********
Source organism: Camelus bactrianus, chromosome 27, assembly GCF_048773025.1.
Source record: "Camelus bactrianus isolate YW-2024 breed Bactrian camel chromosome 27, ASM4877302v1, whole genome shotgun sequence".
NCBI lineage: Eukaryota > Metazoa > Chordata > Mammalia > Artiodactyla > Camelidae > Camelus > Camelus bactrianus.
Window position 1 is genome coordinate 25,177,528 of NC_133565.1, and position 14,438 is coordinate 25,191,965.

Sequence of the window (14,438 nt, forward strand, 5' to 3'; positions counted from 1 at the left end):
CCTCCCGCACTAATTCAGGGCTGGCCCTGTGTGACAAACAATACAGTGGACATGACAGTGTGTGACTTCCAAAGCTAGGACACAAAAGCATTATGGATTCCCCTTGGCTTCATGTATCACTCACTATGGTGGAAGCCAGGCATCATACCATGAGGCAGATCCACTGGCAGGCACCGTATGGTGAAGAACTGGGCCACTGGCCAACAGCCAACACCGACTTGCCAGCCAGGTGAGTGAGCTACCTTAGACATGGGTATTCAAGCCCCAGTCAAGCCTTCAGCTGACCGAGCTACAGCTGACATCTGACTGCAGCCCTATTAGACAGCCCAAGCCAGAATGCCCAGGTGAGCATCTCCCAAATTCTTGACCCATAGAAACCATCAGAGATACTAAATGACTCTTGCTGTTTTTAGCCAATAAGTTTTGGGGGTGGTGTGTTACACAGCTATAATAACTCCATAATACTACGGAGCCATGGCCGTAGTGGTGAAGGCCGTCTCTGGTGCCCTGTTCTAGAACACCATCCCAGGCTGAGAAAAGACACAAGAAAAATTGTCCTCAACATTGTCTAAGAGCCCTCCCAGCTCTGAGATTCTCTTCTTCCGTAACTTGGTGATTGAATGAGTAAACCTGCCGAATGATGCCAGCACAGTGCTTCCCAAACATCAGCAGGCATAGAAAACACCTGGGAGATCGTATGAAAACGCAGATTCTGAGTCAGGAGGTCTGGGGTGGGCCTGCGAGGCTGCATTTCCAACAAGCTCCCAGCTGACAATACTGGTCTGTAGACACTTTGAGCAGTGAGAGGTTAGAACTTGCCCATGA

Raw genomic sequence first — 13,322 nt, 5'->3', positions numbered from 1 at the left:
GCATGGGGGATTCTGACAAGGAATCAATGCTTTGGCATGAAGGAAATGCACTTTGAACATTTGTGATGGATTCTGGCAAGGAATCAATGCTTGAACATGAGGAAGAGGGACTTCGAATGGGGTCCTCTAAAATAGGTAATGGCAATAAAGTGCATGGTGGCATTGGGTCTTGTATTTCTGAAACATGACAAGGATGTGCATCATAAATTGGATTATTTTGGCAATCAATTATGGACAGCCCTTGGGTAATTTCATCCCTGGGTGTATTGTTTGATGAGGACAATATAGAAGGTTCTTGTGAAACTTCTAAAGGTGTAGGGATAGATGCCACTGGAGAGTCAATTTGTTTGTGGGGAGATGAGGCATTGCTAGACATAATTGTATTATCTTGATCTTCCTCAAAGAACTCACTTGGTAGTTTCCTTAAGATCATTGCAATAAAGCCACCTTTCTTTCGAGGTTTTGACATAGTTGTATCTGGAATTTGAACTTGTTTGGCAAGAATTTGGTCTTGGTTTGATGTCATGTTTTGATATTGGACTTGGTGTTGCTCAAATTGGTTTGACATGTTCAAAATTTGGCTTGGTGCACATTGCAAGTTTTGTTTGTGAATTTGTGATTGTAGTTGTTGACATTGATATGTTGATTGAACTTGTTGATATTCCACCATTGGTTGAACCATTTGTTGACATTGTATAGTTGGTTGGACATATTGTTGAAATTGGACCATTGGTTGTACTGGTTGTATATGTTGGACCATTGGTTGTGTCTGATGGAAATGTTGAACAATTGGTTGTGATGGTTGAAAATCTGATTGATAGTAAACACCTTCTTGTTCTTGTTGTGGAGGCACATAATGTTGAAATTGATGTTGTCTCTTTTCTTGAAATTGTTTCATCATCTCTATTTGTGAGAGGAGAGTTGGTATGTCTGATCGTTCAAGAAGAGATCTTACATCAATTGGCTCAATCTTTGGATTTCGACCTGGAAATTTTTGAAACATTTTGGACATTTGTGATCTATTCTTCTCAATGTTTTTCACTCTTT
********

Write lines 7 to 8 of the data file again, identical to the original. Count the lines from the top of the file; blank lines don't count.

Raw genomic sequence first — 13,322 nt, 5'->3', positions numbered from 1 at the left:
GCATGGGGGATTCTGACAAGGAATCAATGCTTTGGCATGAAGGAAATGCACTTTGAACATTTGTGATGGATTCTGGCAAGGAATCAATGCTTGAACATGAGGAAGAGGGACTTCGAATGGGGTCCTCTAAAATAGGTAATGGCAATAAAGTGCATGGTGGCATTGGGTCTTGTATTTCTGAAACATGACAAGGATGTGCATCATAAATTGGATTATTTTGGCAATCAATTATGGACAGCCCTTGGGTAATTTCATCCCTGGGTGTATTGTTTGATGAGGACAATATAGAAGGTTCTTGTGAAACTTCTAAAGGTGTAGGGATAGATGCCACTGGAGAGTCAATTTGTTTGTGGGGAGATGAGGCATTGCTAGACATAATTGTATTATCTTGATCTTCCTCAAAGAACTCACTTGGTAGTTTCCTTAAGATCATTGCAATAAAGCCACCTTTCTTTCGAGGTTTTGACATAGTTGTATCTGGAATTTGAACTTGTTTGGCAAGAATTTGGTCTTGGTTTGATGTCATGTTTTGATATTGGACTTGGTGTTGCTCAAATTGGTTTGACATGTTCAAAATTTGGCTTGGTGCACATTGCAAGTTTTGTTTGTGAATTTGTGATTGTAGTTGTTGACATTGATATGTTGATTGAACTTGTTGATATTCCACCATTGGTTGAACCATTTGTTGACATTGTATAGTTGGTTGGACATATTGTTGAAATTGGACCATTGGTTGTACTGGTTGTATATGTTGGACCATTGGTTGTGTCTGATGGAAATGTTGAACAATTGGTTGTGATGGTTGAAAATCTGATTGATAGTAAACACCTTCTTGTTCTTGTTGTGGAGGCACATAATGTTGAAATTGATGTTGTCTCTTTTCTTGAAATTGTTTCATCATCTCTATTTGTGAGAGGAGAGTTGGTATGTCTGATCGTTCAAGAAGAGATCTTACATCAATTGGCTCAATCTTTGGATTTCGACCTGGAAATTTTTGAAACATTTTGGACATTTGTGATCTATTCTTCTCAATGTTTTTCACTCTTT